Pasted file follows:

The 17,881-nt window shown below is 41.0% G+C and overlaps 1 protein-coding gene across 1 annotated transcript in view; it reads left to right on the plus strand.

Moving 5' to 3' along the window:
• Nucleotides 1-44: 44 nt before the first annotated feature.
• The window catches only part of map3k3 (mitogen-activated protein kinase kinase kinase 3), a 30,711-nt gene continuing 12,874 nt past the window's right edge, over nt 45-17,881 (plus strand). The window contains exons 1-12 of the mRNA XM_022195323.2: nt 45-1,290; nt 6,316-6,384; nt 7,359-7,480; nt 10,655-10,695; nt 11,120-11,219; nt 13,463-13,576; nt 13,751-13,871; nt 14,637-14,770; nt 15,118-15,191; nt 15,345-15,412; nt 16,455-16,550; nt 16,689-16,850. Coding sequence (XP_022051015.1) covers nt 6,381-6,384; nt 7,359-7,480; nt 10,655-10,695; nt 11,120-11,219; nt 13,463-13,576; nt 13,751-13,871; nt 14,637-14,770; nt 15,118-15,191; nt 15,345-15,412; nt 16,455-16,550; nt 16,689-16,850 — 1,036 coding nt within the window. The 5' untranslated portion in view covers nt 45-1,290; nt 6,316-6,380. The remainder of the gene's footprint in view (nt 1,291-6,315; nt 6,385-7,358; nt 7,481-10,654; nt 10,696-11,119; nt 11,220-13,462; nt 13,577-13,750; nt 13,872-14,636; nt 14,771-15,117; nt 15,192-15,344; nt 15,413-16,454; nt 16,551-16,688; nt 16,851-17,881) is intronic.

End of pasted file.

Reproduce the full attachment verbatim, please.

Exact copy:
The 17,881-nt window shown below is 41.0% G+C and overlaps 1 protein-coding gene across 1 annotated transcript in view; it reads left to right on the plus strand.

Moving 5' to 3' along the window:
• Nucleotides 1-44: 44 nt before the first annotated feature.
• The window catches only part of map3k3 (mitogen-activated protein kinase kinase kinase 3), a 30,711-nt gene continuing 12,874 nt past the window's right edge, over nt 45-17,881 (plus strand). The window contains exons 1-12 of the mRNA XM_022195323.2: nt 45-1,290; nt 6,316-6,384; nt 7,359-7,480; nt 10,655-10,695; nt 11,120-11,219; nt 13,463-13,576; nt 13,751-13,871; nt 14,637-14,770; nt 15,118-15,191; nt 15,345-15,412; nt 16,455-16,550; nt 16,689-16,850. Coding sequence (XP_022051015.1) covers nt 6,381-6,384; nt 7,359-7,480; nt 10,655-10,695; nt 11,120-11,219; nt 13,463-13,576; nt 13,751-13,871; nt 14,637-14,770; nt 15,118-15,191; nt 15,345-15,412; nt 16,455-16,550; nt 16,689-16,850 — 1,036 coding nt within the window. The 5' untranslated portion in view covers nt 45-1,290; nt 6,316-6,380. The remainder of the gene's footprint in view (nt 1,291-6,315; nt 6,385-7,358; nt 7,481-10,654; nt 10,696-11,119; nt 11,220-13,462; nt 13,577-13,750; nt 13,872-14,636; nt 14,771-15,117; nt 15,192-15,344; nt 15,413-16,454; nt 16,551-16,688; nt 16,851-17,881) is intronic.